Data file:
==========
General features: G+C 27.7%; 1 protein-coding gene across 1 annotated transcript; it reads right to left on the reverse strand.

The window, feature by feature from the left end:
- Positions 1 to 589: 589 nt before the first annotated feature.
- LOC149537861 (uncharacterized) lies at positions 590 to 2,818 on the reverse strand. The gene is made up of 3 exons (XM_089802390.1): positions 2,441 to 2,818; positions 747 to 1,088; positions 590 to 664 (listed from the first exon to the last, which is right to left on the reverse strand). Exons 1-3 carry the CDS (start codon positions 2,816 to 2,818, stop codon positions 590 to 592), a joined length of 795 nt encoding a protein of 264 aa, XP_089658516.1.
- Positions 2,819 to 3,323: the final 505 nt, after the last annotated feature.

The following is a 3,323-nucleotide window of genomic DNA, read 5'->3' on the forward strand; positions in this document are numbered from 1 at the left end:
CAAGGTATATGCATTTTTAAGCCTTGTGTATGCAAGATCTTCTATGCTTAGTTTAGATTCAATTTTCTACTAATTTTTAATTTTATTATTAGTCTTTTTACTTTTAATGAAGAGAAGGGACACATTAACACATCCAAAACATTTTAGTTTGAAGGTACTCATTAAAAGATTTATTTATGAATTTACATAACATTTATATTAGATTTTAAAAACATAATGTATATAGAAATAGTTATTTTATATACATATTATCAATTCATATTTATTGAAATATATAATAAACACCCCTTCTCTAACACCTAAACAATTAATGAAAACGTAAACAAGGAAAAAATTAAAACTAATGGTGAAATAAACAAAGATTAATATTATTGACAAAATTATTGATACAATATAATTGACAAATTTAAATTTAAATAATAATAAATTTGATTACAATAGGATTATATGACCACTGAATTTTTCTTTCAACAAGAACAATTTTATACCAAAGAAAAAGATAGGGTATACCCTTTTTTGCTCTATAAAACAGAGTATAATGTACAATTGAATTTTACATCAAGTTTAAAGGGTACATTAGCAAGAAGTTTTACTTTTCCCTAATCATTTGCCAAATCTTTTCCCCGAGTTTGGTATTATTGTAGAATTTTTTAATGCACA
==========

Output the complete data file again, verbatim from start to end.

General features: G+C 27.7%; 1 protein-coding gene across 1 annotated transcript; it reads right to left on the reverse strand.

The window, feature by feature from the left end:
- Positions 1 to 589: 589 nt before the first annotated feature.
- LOC149537861 (uncharacterized) lies at positions 590 to 2,818 on the reverse strand. The gene is made up of 3 exons (XM_089802390.1): positions 2,441 to 2,818; positions 747 to 1,088; positions 590 to 664 (listed from the first exon to the last, which is right to left on the reverse strand). Exons 1-3 carry the CDS (start codon positions 2,816 to 2,818, stop codon positions 590 to 592), a joined length of 795 nt encoding a protein of 264 aa, XP_089658516.1.
- Positions 2,819 to 3,323: the final 505 nt, after the last annotated feature.

The following is a 3,323-nucleotide window of genomic DNA, read 5'->3' on the forward strand; positions in this document are numbered from 1 at the left end:
CAAGGTATATGCATTTTTAAGCCTTGTGTATGCAAGATCTTCTATGCTTAGTTTAGATTCAATTTTCTACTAATTTTTAATTTTATTATTAGTCTTTTTACTTTTAATGAAGAGAAGGGACACATTAACACATCCAAAACATTTTAGTTTGAAGGTACTCATTAAAAGATTTATTTATGAATTTACATAACATTTATATTAGATTTTAAAAACATAATGTATATAGAAATAGTTATTTTATATACATATTATCAATTCATATTTATTGAAATATATAATAAACACCCCTTCTCTAACACCTAAACAATTAATGAAAACGTAAACAAGGAAAAAATTAAAACTAATGGTGAAATAAACAAAGATTAATATTATTGACAAAATTATTGATACAATATAATTGACAAATTTAAATTTAAATAATAATAAATTTGATTACAATAGGATTATATGACCACTGAATTTTTCTTTCAACAAGAACAATTTTATACCAAAGAAAAAGATAGGGTATACCCTTTTTTGCTCTATAAAACAGAGTATAATGTACAATTGAATTTTACATCAAGTTTAAAGGGTACATTAGCAAGAAGTTTTACTTTTCCCTAATCATTTGCCAAATCTTTTCCCCGAGTTTGGTATTATTGTAGAATTTTTTAATGCACA